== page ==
My time at Friendship Bridge has come to an end and I’m off to Guatemala City to start the next phase of my fellowship with la Fundación de Asistencia para la Pequeña Empresa (FAPE).  Before I launch into my work at FAPE, I’ll attempt to reflect back on my time with Friendship Bridge a bit. 


First of all, being a Kiva Fellow is fantastic work.  I’ve spent much of my time traveling around a beautiful country, meeting with incredible women, and talking with them about their lives, their businesses, their loans, and pretty much whatever else they want to tell me about.  I can’t imagine many other circumstances where I would have the opportunity to talk with so many different people and hear so many different interesting and sometimes heartbreaking stories.  It’s been an honor to be able to do this and I sincerely hope that I’ve been able to effectively pass on glimpses into these people’s lives through the journals I’ve been writing and posting on Kiva. 


In terms of working with Friendship Bridge specifically, I can’t imagine a better introduction to microfinance in Guatemala.  All of the staff I worked with were absolutely wonderful and it was such a pleasure getting to know them both personally and professionally.  More than anything, I have been so struck with how true to the social mission the organization and its staff are.  Friendship Bridge’s mission is as follows:  “Friendship Bridge provides microcredit and education to help women and their families create their own solutions to poverty.”  I was given a copy of a MicroRating International rating report for Friendship Bridge shortly before I started working with them, and one line jumped out at me when I first read it over.  This microfinance rating agency stated that “Friendship Bridge’s mission and vision permeate the organization.”  After having spent just six short weeks with the organization, I believe that “permeate” really is the perfect word to describe how their mission influences their work.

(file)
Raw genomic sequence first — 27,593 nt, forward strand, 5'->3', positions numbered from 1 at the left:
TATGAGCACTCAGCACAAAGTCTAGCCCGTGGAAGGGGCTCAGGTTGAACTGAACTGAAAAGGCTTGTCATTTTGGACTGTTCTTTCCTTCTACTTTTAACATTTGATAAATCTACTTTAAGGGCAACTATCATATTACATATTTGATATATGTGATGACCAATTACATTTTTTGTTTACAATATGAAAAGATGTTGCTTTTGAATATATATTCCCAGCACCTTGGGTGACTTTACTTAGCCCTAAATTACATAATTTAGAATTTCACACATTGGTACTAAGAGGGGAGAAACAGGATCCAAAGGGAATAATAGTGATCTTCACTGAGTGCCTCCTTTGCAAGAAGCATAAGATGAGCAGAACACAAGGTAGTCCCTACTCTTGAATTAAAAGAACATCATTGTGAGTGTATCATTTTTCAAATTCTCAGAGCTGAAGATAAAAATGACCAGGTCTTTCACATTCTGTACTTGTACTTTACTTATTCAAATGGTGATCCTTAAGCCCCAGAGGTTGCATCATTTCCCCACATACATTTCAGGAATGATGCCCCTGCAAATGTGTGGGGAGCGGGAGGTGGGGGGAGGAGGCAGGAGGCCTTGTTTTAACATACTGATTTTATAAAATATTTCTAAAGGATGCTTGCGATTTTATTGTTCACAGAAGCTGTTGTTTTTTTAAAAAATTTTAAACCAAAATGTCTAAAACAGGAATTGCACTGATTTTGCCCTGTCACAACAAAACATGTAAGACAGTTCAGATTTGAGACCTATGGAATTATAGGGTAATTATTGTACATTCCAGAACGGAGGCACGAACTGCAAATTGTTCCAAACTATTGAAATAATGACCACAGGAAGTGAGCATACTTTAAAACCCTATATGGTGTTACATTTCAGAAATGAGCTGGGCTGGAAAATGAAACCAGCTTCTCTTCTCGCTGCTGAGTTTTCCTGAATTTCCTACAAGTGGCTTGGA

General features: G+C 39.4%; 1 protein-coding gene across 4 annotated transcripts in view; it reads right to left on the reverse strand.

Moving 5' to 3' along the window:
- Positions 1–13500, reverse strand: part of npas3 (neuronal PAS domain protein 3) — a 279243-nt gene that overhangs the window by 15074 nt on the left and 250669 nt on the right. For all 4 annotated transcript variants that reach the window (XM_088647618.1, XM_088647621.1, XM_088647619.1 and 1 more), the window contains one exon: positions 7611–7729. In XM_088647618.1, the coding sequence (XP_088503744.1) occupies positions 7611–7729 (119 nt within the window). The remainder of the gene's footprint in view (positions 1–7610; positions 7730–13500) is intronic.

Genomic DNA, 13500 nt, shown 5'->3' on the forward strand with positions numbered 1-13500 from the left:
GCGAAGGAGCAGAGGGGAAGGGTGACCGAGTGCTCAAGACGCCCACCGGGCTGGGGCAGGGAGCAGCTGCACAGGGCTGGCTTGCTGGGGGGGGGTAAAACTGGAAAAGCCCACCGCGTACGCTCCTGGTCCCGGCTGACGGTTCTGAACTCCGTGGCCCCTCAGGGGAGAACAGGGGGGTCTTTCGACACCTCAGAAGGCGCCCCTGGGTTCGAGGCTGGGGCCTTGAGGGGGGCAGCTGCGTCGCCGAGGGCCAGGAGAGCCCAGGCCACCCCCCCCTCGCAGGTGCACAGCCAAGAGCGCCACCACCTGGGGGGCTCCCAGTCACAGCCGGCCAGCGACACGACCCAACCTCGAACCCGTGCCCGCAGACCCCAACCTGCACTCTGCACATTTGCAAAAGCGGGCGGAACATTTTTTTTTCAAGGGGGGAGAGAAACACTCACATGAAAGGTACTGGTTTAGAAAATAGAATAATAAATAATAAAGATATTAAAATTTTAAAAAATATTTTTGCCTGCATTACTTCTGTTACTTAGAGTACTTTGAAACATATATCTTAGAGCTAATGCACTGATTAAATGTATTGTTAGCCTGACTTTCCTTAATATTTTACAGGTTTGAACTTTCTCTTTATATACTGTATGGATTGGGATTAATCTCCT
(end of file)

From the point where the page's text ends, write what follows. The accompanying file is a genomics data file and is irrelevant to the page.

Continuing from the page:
Obviously the financial component is the most substantial ‘product’ that they offer.  However, along with every loan there is heavy emphasis on education, not only for the women receiving the loans, but perhaps more importantly on the education of their children.  Time and time again I’d ask the women receiving loans from Friendship Bridge if their children are in school, and the vast majority proudly answered yes.  However, some reported that they can’t currently send some or all of their children to school because they don’t have enough money to pay the small registration fees and to buy the required school supplies.  It makes me sick to think that these costs don’t amount to much more than I easily spend on a good night out in the States.  Nevertheless, almost every single woman I have spoken with over the last couple of months stated that their top priority is fighting for their children to have a better life, and one of the most important steps in that fight is helping them get good educations.  It’s amazing to witness microfinance in action, seeing women have access to a little credit to build their businesses in an attempt to ‘create their own solutions to poverty.’  But it’s been even more amazing to see how much that impact can spread.  Not only can these small loans help women build their microenterprises, but they can also help them give opportunities to their children that they themselves never had.


Yes, I do realize the praise is excessive here.  No, microfinance is not a panacea and Friendship Bridge certainly isn’t perfect.  Nevertheless, they are an organization with a noble mission, and are largely staffed with people truly dedicated to that mission.  It’s been a privilege to get to share in that mission for six short weeks, and I’ve learned much and gained respect and appreciation for microfinance and the women of Guatemala that I will carry with me for years to come.  Now I’m off to meet a whole new staff and see a completely different organization in action.  While I am, of course, very sad to say goodbye to Friendship Bridge, I’m thrilled to move on to the next phase and learn more about microfinance, the people of Guatemala, and poverty alleviation in action. 


But first, one final shameless plug for Friendship Bridge!  For anyone interested in learning more about this fantastic organization, visit their website at  And if you want to lend to their incredible clients, you can see what’s currently fundraising on Kiva here:



About the author

Megan Tatman Montgomery